UK’s first net-zero carbon home

The first residential building in the UK has been verified as net-zero carbon, a milestone to a more climate-friendly future.

The Max Fordham House, in Camden, achieved net-zero carbon, in line with UK Green Buildings Council (UKGBC) Net Zero Carbon Building Framework, for both its construction and operation.

The UKGBC method is widely recognised by the built environment industry, and its guidance requires “high quality” renewable procurement with “credible additionality”, meaning investment in renewables as opposed to matching wholesale power with renewable certificates.

Energy efficiency measures include triple-glazed windows that are carefully designed and positioned so that electric lighting is not needed during the day, with innovative internal insulating shutters that close when heat would be lost at night.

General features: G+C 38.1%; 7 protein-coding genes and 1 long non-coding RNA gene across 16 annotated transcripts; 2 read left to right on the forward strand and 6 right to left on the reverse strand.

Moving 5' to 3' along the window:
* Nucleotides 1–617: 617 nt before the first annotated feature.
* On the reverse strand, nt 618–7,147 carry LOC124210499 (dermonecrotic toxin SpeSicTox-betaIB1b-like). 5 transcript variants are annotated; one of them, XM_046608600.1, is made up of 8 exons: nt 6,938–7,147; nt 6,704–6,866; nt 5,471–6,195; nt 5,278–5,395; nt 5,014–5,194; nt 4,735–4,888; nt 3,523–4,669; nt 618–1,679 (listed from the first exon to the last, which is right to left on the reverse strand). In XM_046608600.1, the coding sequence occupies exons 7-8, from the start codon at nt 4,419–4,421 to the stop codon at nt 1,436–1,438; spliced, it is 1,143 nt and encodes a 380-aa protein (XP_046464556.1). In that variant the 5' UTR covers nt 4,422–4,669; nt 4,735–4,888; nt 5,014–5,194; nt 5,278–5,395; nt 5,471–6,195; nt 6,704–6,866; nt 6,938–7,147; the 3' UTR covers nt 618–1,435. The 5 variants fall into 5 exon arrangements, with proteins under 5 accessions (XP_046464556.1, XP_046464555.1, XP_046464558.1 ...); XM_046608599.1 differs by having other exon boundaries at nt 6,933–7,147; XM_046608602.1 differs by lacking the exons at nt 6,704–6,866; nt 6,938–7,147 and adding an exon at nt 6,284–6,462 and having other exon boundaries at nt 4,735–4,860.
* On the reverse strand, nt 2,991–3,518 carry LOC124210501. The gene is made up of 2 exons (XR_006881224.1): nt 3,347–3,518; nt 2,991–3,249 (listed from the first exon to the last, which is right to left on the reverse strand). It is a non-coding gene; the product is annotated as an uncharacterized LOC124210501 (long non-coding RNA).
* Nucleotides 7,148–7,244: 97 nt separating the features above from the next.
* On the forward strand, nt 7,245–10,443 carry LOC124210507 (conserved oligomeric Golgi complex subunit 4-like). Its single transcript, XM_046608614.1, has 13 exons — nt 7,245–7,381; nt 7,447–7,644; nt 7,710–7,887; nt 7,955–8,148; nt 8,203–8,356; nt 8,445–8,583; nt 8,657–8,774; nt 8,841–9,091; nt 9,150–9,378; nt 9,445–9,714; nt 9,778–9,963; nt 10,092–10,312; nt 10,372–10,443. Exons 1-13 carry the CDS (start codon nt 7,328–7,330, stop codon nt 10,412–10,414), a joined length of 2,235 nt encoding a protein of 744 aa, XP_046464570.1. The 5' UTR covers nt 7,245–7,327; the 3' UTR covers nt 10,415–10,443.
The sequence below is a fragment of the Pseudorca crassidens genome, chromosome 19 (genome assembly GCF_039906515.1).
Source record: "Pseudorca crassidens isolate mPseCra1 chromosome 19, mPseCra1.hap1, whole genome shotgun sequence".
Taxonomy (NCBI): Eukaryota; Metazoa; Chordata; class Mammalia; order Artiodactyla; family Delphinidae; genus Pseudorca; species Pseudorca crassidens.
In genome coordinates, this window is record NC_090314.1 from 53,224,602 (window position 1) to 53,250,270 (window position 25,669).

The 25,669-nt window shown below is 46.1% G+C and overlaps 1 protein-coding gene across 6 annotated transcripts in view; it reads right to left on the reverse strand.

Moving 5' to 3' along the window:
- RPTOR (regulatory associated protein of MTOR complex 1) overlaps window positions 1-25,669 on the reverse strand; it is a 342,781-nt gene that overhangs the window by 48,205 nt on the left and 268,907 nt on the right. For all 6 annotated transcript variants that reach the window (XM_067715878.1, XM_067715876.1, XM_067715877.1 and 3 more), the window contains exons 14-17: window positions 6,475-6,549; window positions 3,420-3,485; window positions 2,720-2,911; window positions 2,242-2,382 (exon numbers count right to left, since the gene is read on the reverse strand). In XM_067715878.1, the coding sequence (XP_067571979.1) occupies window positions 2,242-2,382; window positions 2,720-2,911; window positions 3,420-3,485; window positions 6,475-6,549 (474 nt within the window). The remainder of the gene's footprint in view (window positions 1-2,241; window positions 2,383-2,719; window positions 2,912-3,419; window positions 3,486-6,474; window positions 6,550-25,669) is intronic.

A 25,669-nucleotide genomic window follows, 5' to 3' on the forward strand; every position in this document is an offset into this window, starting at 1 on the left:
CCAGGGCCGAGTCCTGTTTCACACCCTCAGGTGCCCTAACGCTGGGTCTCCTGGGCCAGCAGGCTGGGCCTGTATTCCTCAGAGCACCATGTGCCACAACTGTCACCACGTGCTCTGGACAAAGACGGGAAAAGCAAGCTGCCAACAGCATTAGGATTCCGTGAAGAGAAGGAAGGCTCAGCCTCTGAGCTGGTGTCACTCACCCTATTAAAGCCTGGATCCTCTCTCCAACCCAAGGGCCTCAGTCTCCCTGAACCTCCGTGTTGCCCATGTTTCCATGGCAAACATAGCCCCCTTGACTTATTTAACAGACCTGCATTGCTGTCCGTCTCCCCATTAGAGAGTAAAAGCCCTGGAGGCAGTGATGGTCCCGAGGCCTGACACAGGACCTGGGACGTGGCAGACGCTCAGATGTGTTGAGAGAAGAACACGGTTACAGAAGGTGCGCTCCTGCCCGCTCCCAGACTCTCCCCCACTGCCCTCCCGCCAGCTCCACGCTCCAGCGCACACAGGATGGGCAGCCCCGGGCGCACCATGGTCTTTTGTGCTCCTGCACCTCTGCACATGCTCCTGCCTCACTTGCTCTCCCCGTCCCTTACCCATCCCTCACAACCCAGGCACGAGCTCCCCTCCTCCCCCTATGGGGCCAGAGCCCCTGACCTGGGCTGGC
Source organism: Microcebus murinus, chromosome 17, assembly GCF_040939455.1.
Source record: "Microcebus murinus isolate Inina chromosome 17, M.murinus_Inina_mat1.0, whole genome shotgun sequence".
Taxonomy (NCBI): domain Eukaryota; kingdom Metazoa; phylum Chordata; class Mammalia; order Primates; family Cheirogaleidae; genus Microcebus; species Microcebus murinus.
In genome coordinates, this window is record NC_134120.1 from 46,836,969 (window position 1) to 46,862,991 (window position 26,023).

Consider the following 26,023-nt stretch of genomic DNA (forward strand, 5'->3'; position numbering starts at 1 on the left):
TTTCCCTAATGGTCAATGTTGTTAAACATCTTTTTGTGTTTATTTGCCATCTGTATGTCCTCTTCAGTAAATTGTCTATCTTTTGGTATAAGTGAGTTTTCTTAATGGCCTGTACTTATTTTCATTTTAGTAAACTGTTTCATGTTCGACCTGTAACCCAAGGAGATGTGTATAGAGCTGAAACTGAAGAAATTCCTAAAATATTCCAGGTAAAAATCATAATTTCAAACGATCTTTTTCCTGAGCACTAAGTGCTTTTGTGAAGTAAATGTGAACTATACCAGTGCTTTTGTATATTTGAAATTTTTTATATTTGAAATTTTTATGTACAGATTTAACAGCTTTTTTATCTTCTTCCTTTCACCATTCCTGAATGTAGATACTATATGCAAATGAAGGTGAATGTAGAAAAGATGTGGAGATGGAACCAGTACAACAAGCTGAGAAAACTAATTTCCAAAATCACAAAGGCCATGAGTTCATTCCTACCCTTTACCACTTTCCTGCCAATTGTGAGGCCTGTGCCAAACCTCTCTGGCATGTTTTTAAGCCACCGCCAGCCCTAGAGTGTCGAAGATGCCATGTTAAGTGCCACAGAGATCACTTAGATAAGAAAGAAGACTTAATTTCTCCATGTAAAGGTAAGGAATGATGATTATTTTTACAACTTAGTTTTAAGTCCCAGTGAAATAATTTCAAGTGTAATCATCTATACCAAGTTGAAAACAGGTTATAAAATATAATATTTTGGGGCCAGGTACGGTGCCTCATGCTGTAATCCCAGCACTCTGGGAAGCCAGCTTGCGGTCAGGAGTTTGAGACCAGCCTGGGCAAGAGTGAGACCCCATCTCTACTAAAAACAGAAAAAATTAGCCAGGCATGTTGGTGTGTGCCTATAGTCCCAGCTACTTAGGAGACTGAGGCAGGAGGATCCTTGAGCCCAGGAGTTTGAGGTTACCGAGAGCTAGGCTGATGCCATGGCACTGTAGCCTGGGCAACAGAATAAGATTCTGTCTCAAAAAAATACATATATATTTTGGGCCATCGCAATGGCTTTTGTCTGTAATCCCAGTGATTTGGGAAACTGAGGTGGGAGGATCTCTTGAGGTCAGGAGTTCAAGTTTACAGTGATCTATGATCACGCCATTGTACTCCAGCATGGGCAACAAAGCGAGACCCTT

The all-electric home features a roof mounted PV array that meets a quarter of the home’s energy demand, with the remaining electricity provided by Good Energy, meaning no offsetting is required for the home to achieve net-zero carbon in operation.

In terms of the construction emissions, strategies included concrete with low carbon cement replacement, and natural materials such as timber for the roof structure, window frames and façade, internal insulation made of woodfibre, and flooring made from cork.

To achieve net zero carbon for the emissions created during construction, an investment in offsetting was made at the voluntary cost of £70 per tonne - higher than the market rate.

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